Fans wondering why Fountains of Wayne’s performance Sunday night in Northampton moved from Pearl Street to the Iron Horse Music Hall got an explanation of sorts from bassist Adam Schlesinger.
“Turns out Pearl Street was built on an Indian burial ground,” he cracked early in the power-pop band’s set.
Actually, the switch had more to do with putting the band in a crowded small room instead of a sparsely populated larger room. Sound reasoning: with a comfortably packed-in audience, Fountains of Wayne got to play an intimate show as it mixed tunes from its latest album, last year’s “Sky Full of Holes,” with earlier songs during a 70-minute performance.
The foursome’s catalog consists of one catchy song after another, often featuring misguided or sadsack characters trying alternately to get by, to get over, or to reconcile a certain sense of workaday futility.
Singer Chris Collingwood, a Northampton resident, does cocky as well as he does wistful, and the arch yearning of a tune like opener “Little Red Light” or new song “Richie and Ruben” can quickly turn earnest, as on the gentle, acoustic “Valley Winter Song” or the long-distance love song “I-95.”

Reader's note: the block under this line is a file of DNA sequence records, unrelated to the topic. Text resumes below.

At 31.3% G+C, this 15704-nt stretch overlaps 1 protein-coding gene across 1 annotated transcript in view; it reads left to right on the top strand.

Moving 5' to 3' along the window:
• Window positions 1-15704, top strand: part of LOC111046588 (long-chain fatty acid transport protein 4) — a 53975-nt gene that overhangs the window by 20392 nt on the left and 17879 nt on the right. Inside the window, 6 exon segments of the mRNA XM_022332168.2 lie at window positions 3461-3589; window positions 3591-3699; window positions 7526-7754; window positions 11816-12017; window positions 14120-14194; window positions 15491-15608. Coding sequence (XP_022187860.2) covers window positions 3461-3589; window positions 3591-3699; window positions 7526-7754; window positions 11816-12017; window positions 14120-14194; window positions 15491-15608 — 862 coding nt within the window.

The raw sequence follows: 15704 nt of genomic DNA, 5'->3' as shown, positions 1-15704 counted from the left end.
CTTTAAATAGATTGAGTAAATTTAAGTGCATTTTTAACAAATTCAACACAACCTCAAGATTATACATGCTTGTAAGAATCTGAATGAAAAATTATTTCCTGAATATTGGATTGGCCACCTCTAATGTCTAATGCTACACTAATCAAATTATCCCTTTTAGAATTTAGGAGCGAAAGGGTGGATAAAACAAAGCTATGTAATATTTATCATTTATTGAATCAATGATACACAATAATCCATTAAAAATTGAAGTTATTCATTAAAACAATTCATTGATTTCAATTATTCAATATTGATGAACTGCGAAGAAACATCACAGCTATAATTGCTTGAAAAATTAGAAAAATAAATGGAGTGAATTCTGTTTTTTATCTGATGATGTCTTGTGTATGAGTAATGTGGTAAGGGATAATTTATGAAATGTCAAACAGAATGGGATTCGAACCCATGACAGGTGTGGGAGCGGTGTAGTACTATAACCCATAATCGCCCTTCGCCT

Schlesinger and lead guitarist Jody Porter sang plaintive backing vocals on another new song, “Cold Comfort Flowers,” and Schlesinger sang close harmonies on the absurd statement of affection “Red Dragon Tattoo.”
The band invited three women from the audience up to help with percussion on the lilting, wry “Hey Julie,” and took a detour on set-closer “Radiation Vibe” with a medley of classic-rock tunes — calling them “favorites” is probably overstatement — by Billy Squier, Foreigner, Billy Idol, Yes, Peter Frampton and Paul McCartney.
Fountains of Wayne returned for a six-song encore that included the band’s biggest hit, “Stacy’s Mom,” before ending with “Sink to the Bottom” from the band’s 1996 debut.
Northampton band Winterpills opened the show with 45 minutes of songs drawn mostly from the band’s gorgeous new album, “All My Lovely Goners.” Singers Philip Price and Flora Reed swapped low and high harmonies on the rollicking “Rogue Highway,” while lead guitarist Dennis Crommett added elegant electric guitar lines to “Amazing Sky” and peeled off a stinging solo on “Dying Star.”
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